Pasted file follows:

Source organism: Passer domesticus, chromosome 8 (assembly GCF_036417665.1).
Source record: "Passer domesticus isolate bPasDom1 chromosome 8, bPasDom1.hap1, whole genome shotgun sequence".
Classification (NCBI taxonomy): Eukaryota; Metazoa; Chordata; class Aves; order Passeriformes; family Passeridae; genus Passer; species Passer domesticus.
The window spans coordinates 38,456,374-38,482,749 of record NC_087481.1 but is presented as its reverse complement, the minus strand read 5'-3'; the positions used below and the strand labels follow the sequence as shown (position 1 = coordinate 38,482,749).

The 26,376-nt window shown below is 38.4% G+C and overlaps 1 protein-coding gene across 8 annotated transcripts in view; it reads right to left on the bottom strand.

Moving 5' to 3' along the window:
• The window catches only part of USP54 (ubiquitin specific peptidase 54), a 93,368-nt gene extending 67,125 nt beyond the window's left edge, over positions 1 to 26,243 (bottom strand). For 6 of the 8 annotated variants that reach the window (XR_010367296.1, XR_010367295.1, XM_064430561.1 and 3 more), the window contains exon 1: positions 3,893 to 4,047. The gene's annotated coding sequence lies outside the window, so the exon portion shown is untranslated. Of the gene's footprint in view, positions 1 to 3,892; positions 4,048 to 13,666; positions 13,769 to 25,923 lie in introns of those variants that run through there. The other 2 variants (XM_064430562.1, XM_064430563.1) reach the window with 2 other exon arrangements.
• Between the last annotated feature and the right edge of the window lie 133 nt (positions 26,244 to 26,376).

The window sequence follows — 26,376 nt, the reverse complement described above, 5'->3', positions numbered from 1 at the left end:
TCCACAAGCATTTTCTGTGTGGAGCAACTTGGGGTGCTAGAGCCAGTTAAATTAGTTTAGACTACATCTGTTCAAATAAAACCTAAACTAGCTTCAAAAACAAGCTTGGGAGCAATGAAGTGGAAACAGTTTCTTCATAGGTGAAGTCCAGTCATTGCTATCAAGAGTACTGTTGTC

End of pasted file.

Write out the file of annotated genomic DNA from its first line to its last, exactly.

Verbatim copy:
Source organism: Passer domesticus, chromosome 8 (assembly GCF_036417665.1).
Source record: "Passer domesticus isolate bPasDom1 chromosome 8, bPasDom1.hap1, whole genome shotgun sequence".
Classification (NCBI taxonomy): Eukaryota; Metazoa; Chordata; class Aves; order Passeriformes; family Passeridae; genus Passer; species Passer domesticus.
The window spans coordinates 38,456,374-38,482,749 of record NC_087481.1 but is presented as its reverse complement, the minus strand read 5'-3'; the positions used below and the strand labels follow the sequence as shown (position 1 = coordinate 38,482,749).

The 26,376-nt window shown below is 38.4% G+C and overlaps 1 protein-coding gene across 8 annotated transcripts in view; it reads right to left on the bottom strand.

Moving 5' to 3' along the window:
• The window catches only part of USP54 (ubiquitin specific peptidase 54), a 93,368-nt gene extending 67,125 nt beyond the window's left edge, over positions 1 to 26,243 (bottom strand). For 6 of the 8 annotated variants that reach the window (XR_010367296.1, XR_010367295.1, XM_064430561.1 and 3 more), the window contains exon 1: positions 3,893 to 4,047. The gene's annotated coding sequence lies outside the window, so the exon portion shown is untranslated. Of the gene's footprint in view, positions 1 to 3,892; positions 4,048 to 13,666; positions 13,769 to 25,923 lie in introns of those variants that run through there. The other 2 variants (XM_064430562.1, XM_064430563.1) reach the window with 2 other exon arrangements.
• Between the last annotated feature and the right edge of the window lie 133 nt (positions 26,244 to 26,376).

The window sequence follows — 26,376 nt, the reverse complement described above, 5'->3', positions numbered from 1 at the left end:
TCCACAAGCATTTTCTGTGTGGAGCAACTTGGGGTGCTAGAGCCAGTTAAATTAGTTTAGACTACATCTGTTCAAATAAAACCTAAACTAGCTTCAAAAACAAGCTTGGGAGCAATGAAGTGGAAACAGTTTCTTCATAGGTGAAGTCCAGTCATTGCTATCAAGAGTACTGTTGTC